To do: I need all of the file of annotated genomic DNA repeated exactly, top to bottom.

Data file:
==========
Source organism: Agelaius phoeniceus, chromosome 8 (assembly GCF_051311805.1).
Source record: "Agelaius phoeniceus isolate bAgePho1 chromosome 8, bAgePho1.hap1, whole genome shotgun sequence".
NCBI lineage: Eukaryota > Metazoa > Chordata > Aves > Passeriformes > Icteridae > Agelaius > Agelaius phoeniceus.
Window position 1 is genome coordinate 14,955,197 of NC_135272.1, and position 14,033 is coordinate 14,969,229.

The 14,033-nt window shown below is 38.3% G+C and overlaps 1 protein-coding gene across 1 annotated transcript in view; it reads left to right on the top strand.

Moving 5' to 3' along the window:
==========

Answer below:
Source organism: Agelaius phoeniceus, chromosome 8 (assembly GCF_051311805.1).
Source record: "Agelaius phoeniceus isolate bAgePho1 chromosome 8, bAgePho1.hap1, whole genome shotgun sequence".
NCBI lineage: Eukaryota > Metazoa > Chordata > Aves > Passeriformes > Icteridae > Agelaius > Agelaius phoeniceus.
Window position 1 is genome coordinate 14,955,197 of NC_135272.1, and position 14,033 is coordinate 14,969,229.

The 14,033-nt window shown below is 38.3% G+C and overlaps 1 protein-coding gene across 1 annotated transcript in view; it reads left to right on the top strand.

Moving 5' to 3' along the window: